Abstract

The well-characterized Sierra Nevada magmatic arc offers an unparalleled opportunity to improve our understanding of continental arc magmatism, but present bedrock exposure provides an incomplete record that is dominated by Cretaceous plutons, making it challenging to decipher details of older magmatism and the dynamic interplay between plutonism and volcanism. Moreover, the forearc detrital record includes abundant zircon formed during apparent magmatic lulls, suggesting that understanding the long-term history of arc magmatism requires integrating plutonic, volcanic, and detrital records. We present trace-element geochemistry of detrital zircon grains from the Great Valley forearc basin to survey Sierra Nevadan arc magmatism through Mesozoic time. We analyzed 257 previously dated detrital zircon grains from seven sandstone samples of volcanogenic, arkosic, and mixed compositions deposited ca. 145–80 Ma along the length of the forearc basin. Detrital zircon trace-element geochemistry is largely consistent with continental arc derivation and shows similar geochemical ranges between samples, regardless of location along strike of the forearc basin, depositional age, or sandstone composition. Comparison of zircon trace-element data from the forearc, arc, and retroarc regions revealed geochemical asymmetry across the arc that was persistent through time and demonstrated that forearc and retroarc basins sampled different parts of the arc and therefore recorded different magmatic histories. In addition, we identified a minor group of Jurassic detrital zircon grains with oceanic geochemical signatures that may have provenance in the Coast Range ophiolite. Taken together, these results suggest that the forearc detrital zircon data set reveals information different from that gleaned from the arc itself and that zircon compositions can help to identify and differentiate geochemically distinct parts of continental arc systems. Our results highlight the importance of integrating multiple proxies to fully document arc magmatism, demonstrating that detrital zircon geochemical data can enhance understanding of a well-characterized arc, and these data may prove an effective means by which to survey an arc that is inaccessible and therefore poorly characterized.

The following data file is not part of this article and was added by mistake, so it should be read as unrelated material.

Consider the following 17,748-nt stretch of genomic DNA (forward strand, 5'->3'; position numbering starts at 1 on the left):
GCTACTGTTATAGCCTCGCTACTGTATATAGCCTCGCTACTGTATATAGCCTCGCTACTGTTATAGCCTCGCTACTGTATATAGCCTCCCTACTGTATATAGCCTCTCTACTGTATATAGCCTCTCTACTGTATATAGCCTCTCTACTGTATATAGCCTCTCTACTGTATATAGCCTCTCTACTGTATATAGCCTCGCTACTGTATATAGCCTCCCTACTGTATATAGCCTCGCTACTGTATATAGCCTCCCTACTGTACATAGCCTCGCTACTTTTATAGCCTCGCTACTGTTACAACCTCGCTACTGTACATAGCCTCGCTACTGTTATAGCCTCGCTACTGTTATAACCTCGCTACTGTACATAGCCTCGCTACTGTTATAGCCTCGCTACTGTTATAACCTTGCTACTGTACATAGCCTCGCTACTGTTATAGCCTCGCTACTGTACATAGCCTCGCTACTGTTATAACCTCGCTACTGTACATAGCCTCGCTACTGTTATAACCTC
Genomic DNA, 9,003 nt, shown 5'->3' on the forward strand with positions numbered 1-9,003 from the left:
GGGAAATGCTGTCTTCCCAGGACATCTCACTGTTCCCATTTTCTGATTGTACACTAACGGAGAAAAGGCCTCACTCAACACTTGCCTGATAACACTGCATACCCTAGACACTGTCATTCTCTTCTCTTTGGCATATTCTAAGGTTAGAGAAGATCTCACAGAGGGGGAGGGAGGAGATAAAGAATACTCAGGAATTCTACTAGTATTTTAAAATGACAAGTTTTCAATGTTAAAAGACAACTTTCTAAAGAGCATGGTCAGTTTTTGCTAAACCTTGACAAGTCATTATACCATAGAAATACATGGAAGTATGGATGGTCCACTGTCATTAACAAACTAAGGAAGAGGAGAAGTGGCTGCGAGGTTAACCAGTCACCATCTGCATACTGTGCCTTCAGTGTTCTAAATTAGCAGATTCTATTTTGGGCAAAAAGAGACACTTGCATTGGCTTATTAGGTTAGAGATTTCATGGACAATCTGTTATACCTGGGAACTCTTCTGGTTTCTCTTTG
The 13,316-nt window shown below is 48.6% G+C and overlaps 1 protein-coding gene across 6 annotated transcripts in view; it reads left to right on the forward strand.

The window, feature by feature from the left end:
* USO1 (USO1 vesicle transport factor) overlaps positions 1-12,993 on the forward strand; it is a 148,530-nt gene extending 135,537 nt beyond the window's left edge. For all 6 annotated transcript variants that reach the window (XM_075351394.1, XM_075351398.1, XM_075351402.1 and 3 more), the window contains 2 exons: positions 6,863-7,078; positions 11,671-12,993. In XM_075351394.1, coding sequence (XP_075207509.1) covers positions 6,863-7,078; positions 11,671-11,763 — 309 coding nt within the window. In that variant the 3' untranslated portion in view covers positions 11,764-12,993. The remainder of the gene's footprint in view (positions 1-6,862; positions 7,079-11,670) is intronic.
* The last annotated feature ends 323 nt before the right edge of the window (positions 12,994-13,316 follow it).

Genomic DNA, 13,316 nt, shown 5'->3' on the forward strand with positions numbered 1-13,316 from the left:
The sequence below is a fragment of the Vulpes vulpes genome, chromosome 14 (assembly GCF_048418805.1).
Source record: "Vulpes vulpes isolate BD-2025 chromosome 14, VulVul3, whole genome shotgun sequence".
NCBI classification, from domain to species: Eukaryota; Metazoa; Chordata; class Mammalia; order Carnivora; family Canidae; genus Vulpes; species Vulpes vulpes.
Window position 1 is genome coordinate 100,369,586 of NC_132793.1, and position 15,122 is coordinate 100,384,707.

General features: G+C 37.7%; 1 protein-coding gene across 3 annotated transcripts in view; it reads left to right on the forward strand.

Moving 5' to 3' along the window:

INTRODUCTION